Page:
Salmonella Infections Linked to Backyard Poultry


Salmonella Infections Linked to Backyard Poultry


At A Glance

Infographic with baby chickens on it reading Always wash your hands after handling live poultry.

    • Since the last update on May 20, 2020, 368 more ill people were added to this investigation.
    • As of June 23, 2020, 465 people infected with one of the outbreak strains of Salmonella have been reported from 42 states.
      • 86 people (36% of those with information available) have been hospitalized. One death in Oklahoma has been reported.
      • 31% of ill people are children younger than 5 years of age.
    • Epidemiologic evidence shows that contact with backyard poultry (such as chicks and ducklings) is the likely source of these outbreaks.
        • In interviews with 226 ill people, 179 (79%) reported contact with chicks and ducklings.
        • People reported obtaining chicks and ducklings from several sources, including agricultural stores, websites, and hatcheries.

      Advice to Backyard Flock Owners

You can get sick with a Salmonella infection from touching backyard poultry or their environment. Backyard poultry can carry Salmonella bacteria even if they look healthy and clean and show no signs of illness. Follow these tips to stay healthy with your backyard flock:

Wash your hands.

    • Always wash your hands with soap and water right after touching backyard poultry, their eggs, or anything in the area where they live and roam.
    • Adults should supervise handwashing by young children.
    • Use hand sanitizer if soap and water are not readily available.
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Carol graduated from Riverside White Cross School of Nursing in Columbus, Ohio and received her diploma as a registered nurse. She attended Bowling Green State University where she received a Bachelor of Arts Degree in History and Literature. She attended the University of Toledo, College of Nursing, and received a Master’s of Nursing Science Degree as an Educator.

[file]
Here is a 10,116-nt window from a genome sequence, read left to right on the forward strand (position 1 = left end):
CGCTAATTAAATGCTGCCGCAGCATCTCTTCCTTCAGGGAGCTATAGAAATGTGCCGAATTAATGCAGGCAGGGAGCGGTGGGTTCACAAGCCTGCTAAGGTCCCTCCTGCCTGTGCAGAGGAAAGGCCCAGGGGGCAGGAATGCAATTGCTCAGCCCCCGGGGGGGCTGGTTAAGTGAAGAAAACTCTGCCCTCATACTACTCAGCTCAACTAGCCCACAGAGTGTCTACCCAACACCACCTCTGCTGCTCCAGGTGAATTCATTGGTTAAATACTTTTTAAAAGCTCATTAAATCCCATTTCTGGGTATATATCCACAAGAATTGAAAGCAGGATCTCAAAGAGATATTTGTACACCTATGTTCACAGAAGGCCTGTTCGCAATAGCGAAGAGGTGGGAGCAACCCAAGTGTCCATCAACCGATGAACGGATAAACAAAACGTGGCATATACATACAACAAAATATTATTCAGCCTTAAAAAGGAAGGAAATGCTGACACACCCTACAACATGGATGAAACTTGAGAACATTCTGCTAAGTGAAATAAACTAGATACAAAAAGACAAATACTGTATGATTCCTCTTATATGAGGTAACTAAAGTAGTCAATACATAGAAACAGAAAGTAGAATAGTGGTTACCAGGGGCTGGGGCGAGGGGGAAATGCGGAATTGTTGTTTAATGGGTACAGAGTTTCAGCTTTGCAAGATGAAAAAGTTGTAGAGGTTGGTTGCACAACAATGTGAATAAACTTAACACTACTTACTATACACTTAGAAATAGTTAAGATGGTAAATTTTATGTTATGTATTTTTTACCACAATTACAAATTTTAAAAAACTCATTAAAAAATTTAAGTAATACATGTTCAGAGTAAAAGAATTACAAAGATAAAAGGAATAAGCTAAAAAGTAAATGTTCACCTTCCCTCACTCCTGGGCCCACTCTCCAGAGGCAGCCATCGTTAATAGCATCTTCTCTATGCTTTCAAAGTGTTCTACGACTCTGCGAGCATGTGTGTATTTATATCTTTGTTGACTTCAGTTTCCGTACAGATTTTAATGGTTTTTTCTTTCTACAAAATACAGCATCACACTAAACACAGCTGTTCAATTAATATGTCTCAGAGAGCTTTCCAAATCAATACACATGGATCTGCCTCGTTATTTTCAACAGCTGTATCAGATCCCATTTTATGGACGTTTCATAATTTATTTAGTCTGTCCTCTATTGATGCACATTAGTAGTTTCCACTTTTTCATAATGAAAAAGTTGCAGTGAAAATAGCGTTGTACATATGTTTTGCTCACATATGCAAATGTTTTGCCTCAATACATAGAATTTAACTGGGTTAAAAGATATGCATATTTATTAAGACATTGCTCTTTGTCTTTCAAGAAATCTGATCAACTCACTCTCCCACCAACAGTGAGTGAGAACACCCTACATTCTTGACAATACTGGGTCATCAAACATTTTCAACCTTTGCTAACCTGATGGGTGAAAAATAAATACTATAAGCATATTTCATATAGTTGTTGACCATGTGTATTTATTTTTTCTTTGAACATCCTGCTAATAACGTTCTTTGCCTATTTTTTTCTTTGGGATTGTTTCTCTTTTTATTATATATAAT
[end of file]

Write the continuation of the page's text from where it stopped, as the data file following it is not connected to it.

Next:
She has traveled extensively, is a photographer, and writes on medical issues. Carol has three children RJ, Katherine, and Stephen – one daughter-in-law; Katie – two granddaughters; Isabella Marianna and Zoe Olivia – and one grandson, Alexander Paul. She also shares her life with husband Gordon Duff, many cats, and two rescue pups.

Carol’s Archives 2009-2013
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    • nawlins, they can get it from rodent droppings and chicks can get it form their mothers. There can be salmonella in waterers or feed that has been contaminated with droppings. Apparently even feather dander can harbor salmonella. Birds do not have to be ill with salmonella bacteria to contaminate other chickens or yourself if you handle them and do not wash your hands afterwards. Part of having backyard chickens it to have them vetted and that vetting will include checking them for salmonella which can be treated with antibacterials.

  1. In my country, since USSR times there was always a mandatory iron rule: when you come home, – always wash hands with soap. Before eating, – always wash the hands, even if you were at home just reading the book. Always take off shoes when come home. Always change your clothes when come home from the street. Clothes for home and clothes for going outdoors are different stuff.

    • Andy, These are all very good practices. Cannot wash those hands enough…especially now!

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